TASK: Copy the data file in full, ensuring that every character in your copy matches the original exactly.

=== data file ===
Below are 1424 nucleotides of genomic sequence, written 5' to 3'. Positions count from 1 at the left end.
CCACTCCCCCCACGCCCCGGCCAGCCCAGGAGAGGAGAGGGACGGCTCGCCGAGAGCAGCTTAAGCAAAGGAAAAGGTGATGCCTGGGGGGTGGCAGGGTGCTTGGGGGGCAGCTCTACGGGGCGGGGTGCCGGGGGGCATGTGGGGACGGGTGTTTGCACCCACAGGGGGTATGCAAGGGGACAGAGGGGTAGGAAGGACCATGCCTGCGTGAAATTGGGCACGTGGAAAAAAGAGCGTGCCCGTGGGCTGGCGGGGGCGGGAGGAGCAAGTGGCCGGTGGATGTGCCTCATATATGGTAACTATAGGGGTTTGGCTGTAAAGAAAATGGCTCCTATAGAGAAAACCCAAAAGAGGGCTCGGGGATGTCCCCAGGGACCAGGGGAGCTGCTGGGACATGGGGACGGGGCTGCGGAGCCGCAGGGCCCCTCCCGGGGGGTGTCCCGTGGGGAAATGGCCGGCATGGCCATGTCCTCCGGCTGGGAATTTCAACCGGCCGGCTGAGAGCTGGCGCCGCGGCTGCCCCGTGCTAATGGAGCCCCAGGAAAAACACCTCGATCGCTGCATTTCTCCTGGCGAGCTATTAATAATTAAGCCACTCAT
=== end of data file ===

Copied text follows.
Below are 1424 nucleotides of genomic sequence, written 5' to 3'. Positions count from 1 at the left end.
CCACTCCCCCCACGCCCCGGCCAGCCCAGGAGAGGAGAGGGACGGCTCGCCGAGAGCAGCTTAAGCAAAGGAAAAGGTGATGCCTGGGGGGTGGCAGGGTGCTTGGGGGGCAGCTCTACGGGGCGGGGTGCCGGGGGGCATGTGGGGACGGGTGTTTGCACCCACAGGGGGTATGCAAGGGGACAGAGGGGTAGGAAGGACCATGCCTGCGTGAAATTGGGCACGTGGAAAAAAGAGCGTGCCCGTGGGCTGGCGGGGGCGGGAGGAGCAAGTGGCCGGTGGATGTGCCTCATATATGGTAACTATAGGGGTTTGGCTGTAAAGAAAATGGCTCCTATAGAGAAAACCCAAAAGAGGGCTCGGGGATGTCCCCAGGGACCAGGGGAGCTGCTGGGACATGGGGACGGGGCTGCGGAGCCGCAGGGCCCCTCCCGGGGGGTGTCCCGTGGGGAAATGGCCGGCATGGCCATGTCCTCCGGCTGGGAATTTCAACCGGCCGGCTGAGAGCTGGCGCCGCGGCTGCCCCGTGCTAATGGAGCCCCAGGAAAAACACCTCGATCGCTGCATTTCTCCTGGCGAGCTATTAATAATTAAGCCACTCAT